World Travelling Guide
World Travelling Guide

Accommodation in Southern Africa and South Africa including accommodation in Western Cape, Eastern Cape, Northern Cape, Gauteng, Limpopo Province, North West Province, Free State, Kwazulu-Natal, Mpumalanga

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Trinidad and Tobago Travelling Guide
Trinidad and Tobago Travelling Guide

General background: The islands came under British control in the 19th century; independence was granted in 1962. The country is one of the most prosperous in the Caribbean thanks largely to petroleum and natural gas production and processing. Tourism, mostly in Tobago, is targeted for expansion and is growing.

Area comparative: Slightly smaller than Delaware.

Climate: Tropical; rainy season (June to December)

Terrain: Mostly plains with some hills and low mountains.

Population: 1,163,724 (July 2002 est.)

Ethnic groups: Black 39.5%, East Indian (a local term - primarily immigrants from northern India) 40.3%, Mixed 18.4%, White 0.6%, Chinese and other 1.2%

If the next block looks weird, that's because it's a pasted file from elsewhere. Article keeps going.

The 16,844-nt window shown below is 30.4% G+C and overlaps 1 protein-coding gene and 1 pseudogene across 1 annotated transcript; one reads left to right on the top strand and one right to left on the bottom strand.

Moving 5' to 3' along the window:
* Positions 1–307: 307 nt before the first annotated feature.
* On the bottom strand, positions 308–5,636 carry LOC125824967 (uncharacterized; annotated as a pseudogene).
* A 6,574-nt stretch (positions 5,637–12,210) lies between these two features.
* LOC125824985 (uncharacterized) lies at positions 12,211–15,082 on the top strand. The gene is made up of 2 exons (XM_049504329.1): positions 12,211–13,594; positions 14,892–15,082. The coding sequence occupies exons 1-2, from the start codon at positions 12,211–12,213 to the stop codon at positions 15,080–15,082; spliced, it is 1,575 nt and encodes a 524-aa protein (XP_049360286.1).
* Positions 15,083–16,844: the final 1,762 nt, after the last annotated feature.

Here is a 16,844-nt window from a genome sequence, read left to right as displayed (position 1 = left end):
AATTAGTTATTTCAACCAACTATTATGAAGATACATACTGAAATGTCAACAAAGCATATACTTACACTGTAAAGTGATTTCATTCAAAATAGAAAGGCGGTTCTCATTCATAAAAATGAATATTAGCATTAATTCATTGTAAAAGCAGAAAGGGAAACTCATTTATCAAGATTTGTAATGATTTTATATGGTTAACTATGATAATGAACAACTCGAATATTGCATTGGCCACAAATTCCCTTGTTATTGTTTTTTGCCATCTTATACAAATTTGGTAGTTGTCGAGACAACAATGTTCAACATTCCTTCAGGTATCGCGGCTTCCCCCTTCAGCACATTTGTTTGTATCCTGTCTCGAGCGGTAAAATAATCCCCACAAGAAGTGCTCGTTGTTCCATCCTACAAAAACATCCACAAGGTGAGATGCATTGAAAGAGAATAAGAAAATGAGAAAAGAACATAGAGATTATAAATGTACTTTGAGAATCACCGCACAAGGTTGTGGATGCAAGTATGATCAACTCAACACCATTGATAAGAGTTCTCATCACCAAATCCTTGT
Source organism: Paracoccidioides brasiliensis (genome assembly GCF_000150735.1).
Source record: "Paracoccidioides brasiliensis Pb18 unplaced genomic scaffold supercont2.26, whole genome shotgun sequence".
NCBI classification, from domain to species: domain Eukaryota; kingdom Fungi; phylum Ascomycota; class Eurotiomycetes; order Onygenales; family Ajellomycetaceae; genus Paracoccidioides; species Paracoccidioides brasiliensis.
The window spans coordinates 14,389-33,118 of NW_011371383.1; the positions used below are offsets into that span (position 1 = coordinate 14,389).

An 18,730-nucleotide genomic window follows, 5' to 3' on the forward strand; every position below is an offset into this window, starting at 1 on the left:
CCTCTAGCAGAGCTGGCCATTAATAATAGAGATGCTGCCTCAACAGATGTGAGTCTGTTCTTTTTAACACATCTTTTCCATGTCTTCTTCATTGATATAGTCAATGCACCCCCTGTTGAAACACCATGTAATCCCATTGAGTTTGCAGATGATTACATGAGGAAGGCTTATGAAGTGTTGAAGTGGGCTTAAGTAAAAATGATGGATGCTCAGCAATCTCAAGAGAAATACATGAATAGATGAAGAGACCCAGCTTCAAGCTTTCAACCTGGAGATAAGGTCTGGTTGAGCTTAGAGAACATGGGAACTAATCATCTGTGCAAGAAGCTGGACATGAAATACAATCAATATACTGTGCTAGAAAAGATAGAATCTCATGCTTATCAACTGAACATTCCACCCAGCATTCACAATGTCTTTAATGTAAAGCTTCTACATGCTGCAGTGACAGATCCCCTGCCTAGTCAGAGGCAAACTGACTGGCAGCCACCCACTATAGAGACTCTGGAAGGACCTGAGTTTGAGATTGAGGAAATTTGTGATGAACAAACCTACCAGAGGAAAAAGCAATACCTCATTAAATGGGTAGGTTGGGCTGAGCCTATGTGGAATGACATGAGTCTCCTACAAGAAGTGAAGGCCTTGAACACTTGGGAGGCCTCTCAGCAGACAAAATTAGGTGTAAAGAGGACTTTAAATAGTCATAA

Religions: Roman Catholic 29.4%, Hindu 23.8%, Anglican 10.9%, Muslim 5.8%, Presbyterian 3.4%, other 26.7%

Language: English (official), Hindi, French, Spanish, Chinese

Government type: Parliamentary democracy

Capital: Port-of-Spain

Legal system: Based on English common law; judicial review of legislative acts in the Supreme Court; has not accepted compulsory ICJ jurisdiction.

Economic overview: Trinidad and Tobago has earned a reputation as an excellent investment site for international businesses. A leading performer in the past 4 years has been the booming natural gas sector. Tourism is a growing sector, although not proportionately as important as in many other Caribbean islands. The expected recovery of the global economy, along with anticipated higher oil prices, are plus factors for 2002. Negative factors are persistent high unemployment and the political uncertainties following the contentious selection of a new government in December 2001.

Communication/Telephone system: Excellent international service; good local service.

Places of interest: The twin islands of Trinidad and Tobago are the Caribbean's odd couple. Trinidad is a densely populated, thriving island with a cosmopolitan population and strong regional influence. It's famous for hosting the loudest, wildest and most popular Carnival in the Caribbean. In contrast, Tobago is relaxed, slow-paced and largely undeveloped, and travelers who enjoy its beaches, reefs and bird-life still tend to think of the island as the last undiscovered gem in the Caribbean.

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